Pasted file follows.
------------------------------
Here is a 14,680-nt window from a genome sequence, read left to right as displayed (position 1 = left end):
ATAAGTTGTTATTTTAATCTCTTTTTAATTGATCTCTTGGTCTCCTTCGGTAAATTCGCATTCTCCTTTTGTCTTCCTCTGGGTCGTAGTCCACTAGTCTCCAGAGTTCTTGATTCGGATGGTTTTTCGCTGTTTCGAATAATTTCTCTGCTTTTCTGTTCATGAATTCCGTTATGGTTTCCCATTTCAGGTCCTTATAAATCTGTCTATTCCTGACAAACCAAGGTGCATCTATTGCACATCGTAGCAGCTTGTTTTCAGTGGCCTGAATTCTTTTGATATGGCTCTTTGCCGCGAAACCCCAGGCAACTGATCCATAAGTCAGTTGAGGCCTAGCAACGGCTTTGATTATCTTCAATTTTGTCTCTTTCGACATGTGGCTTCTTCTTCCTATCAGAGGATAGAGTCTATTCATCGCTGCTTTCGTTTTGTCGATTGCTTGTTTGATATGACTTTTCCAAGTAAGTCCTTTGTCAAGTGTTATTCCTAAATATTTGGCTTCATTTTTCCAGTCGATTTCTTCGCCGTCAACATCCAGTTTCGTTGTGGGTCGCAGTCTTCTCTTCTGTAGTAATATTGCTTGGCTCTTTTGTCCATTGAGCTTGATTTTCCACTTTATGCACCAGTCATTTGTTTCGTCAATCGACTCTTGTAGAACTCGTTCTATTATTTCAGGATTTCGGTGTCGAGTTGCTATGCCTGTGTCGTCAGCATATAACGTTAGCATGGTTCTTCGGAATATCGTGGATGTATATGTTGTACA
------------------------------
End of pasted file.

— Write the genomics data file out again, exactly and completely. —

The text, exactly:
Here is a 14,680-nt window from a genome sequence, read left to right as displayed (position 1 = left end):
ATAAGTTGTTATTTTAATCTCTTTTTAATTGATCTCTTGGTCTCCTTCGGTAAATTCGCATTCTCCTTTTGTCTTCCTCTGGGTCGTAGTCCACTAGTCTCCAGAGTTCTTGATTCGGATGGTTTTTCGCTGTTTCGAATAATTTCTCTGCTTTTCTGTTCATGAATTCCGTTATGGTTTCCCATTTCAGGTCCTTATAAATCTGTCTATTCCTGACAAACCAAGGTGCATCTATTGCACATCGTAGCAGCTTGTTTTCAGTGGCCTGAATTCTTTTGATATGGCTCTTTGCCGCGAAACCCCAGGCAACTGATCCATAAGTCAGTTGAGGCCTAGCAACGGCTTTGATTATCTTCAATTTTGTCTCTTTCGACATGTGGCTTCTTCTTCCTATCAGAGGATAGAGTCTATTCATCGCTGCTTTCGTTTTGTCGATTGCTTGTTTGATATGACTTTTCCAAGTAAGTCCTTTGTCAAGTGTTATTCCTAAATATTTGGCTTCATTTTTCCAGTCGATTTCTTCGCCGTCAACATCCAGTTTCGTTGTGGGTCGCAGTCTTCTCTTCTGTAGTAATATTGCTTGGCTCTTTTGTCCATTGAGCTTGATTTTCCACTTTATGCACCAGTCATTTGTTTCGTCAATCGACTCTTGTAGAACTCGTTCTATTATTTCAGGATTTCGGTGTCGAGTTGCTATGCCTGTGTCGTCAGCATATAACGTTAGCATGGTTCTTCGGAATATCGTGGATGTATATGTTGTACA